# 53 [25 November 2009]
I was pleased to hear Matthew Collings' views on video-art earlier this week on 'School of Saatchi': "Video-Art at the moment gets you brownie points if you do it".
Everybody is doing it now. I remember four years ago I applied to be part of a BBC2 production on contemporary art (I saw the advert in a-n). I was accepted and when I asked one of the team why, she responded that they needed a video-artist in the group. I recall saying to my wife that I thought it would be a docu-soap and not my sort of thing, but I was pleased to be accepted and thought that the exposure could only be good. Shortly after that there were huge cuts in programming on the BBC, so the show was postponed.
Whilst we were watching 'School of Saatchi' Helen said to me: "Isn't this the programme you were accepted for?". Well, the format has changed a lot, its more glam and more 'X-Factor'. I saw the advert for 'School of Saatchi' last year and would have applied but only UK residents were eligible. However, the point is, this time round there were 1000s of applicants, including probably 100s of video-artists. When I applied four years ago I got the impression that I was accepted because video-art was a bit different . . . how times have changed in such a short period. I put it down to the ease, accessibility and affordability of new technology amongst other things.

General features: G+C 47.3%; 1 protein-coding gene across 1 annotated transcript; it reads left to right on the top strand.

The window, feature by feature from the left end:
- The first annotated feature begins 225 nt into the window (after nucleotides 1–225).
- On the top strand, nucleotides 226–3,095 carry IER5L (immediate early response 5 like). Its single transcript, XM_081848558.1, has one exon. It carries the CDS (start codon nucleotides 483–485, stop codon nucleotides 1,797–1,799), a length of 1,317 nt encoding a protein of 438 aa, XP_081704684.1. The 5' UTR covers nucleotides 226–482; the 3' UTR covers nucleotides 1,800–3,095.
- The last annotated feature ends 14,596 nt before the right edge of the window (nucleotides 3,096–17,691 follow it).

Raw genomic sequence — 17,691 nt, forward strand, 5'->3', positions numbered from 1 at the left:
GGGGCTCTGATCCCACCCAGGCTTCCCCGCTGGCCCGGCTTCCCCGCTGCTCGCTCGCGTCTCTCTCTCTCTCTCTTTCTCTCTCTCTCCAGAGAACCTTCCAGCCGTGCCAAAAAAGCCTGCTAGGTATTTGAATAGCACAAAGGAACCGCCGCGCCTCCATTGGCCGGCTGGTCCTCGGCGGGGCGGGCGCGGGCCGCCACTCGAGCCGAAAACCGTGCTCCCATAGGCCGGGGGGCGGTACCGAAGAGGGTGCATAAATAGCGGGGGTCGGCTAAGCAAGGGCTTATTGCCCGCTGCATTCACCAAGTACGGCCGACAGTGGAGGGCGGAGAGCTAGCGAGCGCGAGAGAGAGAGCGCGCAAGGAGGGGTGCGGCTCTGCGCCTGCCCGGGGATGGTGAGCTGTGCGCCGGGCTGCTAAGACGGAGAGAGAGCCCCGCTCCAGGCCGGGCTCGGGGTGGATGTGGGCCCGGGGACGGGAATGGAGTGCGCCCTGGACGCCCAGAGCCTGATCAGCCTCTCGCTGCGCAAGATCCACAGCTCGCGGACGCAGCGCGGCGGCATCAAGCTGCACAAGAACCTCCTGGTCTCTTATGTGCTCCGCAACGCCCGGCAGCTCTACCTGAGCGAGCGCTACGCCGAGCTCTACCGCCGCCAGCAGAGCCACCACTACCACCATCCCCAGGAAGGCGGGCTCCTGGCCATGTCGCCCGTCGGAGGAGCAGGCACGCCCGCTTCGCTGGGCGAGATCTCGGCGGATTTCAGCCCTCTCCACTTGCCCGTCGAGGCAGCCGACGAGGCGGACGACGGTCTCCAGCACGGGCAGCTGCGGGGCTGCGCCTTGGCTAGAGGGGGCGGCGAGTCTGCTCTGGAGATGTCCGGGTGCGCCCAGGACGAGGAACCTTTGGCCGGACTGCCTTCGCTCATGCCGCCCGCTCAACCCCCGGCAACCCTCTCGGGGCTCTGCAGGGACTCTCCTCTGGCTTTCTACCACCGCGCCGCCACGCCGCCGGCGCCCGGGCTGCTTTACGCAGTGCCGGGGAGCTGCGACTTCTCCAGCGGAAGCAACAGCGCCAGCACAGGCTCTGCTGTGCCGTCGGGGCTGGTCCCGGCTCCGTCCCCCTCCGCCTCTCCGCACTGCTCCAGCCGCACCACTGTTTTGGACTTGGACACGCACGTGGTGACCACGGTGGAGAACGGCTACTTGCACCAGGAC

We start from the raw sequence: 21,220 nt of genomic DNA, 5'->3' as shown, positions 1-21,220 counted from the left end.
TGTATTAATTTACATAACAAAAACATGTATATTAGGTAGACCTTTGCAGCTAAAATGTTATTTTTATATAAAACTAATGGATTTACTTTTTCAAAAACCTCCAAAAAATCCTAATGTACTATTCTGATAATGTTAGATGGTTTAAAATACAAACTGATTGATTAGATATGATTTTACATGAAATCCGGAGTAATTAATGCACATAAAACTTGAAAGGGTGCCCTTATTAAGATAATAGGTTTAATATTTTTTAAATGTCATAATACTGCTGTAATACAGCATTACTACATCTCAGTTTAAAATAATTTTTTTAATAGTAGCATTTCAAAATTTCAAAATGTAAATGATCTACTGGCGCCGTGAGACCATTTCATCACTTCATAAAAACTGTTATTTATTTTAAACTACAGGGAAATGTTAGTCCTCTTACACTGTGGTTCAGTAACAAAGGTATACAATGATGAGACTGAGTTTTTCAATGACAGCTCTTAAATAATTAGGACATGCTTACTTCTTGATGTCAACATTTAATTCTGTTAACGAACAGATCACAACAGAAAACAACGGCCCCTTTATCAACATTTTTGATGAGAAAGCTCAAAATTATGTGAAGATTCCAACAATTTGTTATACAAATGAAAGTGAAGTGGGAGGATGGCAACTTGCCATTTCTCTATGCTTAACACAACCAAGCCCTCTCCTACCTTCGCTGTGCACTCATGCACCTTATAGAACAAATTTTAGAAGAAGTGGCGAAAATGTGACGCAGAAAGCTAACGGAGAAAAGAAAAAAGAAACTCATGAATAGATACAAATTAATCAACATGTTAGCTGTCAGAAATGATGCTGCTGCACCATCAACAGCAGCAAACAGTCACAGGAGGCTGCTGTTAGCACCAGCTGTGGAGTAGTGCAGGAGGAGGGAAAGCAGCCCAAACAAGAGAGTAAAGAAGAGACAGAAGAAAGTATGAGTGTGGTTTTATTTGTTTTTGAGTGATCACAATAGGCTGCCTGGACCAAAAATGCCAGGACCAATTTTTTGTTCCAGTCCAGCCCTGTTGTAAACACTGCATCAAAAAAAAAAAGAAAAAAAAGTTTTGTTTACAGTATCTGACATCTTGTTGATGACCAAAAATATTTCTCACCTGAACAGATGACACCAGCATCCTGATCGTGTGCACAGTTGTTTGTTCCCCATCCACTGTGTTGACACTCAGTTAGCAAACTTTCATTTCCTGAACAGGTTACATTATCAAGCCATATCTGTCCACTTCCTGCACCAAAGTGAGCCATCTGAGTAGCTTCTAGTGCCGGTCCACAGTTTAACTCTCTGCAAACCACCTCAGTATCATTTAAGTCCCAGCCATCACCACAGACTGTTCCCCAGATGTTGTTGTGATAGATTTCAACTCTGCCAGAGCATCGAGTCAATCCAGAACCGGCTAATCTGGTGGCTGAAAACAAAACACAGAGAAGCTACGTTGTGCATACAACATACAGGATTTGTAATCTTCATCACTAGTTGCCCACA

Throughout the programme the panel analysed the videos of some of the candidates. The prevalent debate was: "What makes this video-art and not film?", an issue I've had to deal with a lot. Could my videos be categorised as film? I come from a totally different background to a film-maker. I am a painter and see my videos as an extension of my paintings. In my videos I address the same visual issues: colour, form, composition and texture but with the exciting additions of movement and sound.
Linked to this discussion is some good news. Whilst I was transcribing the interview with Norbert Herz yesterday I received an email from Bangkok confirming that one of my videos will be screened in a festival of abstract video: FRESH ABSTRACTIONS organised by the School of Architecture and Design at the University in Bangkok. Rarely does such an opportunity arise for abstract video-art.
Ten minutes later I received another email, this time from Ottica TV, a video streaming web channel of which I am a part. There is to be a screening in February at Bankside and a possible projection on a building in Croydon. So, back to work preparing disks for presentation . . . strange, as just this week I decided to get back to messing about with paint in my studio.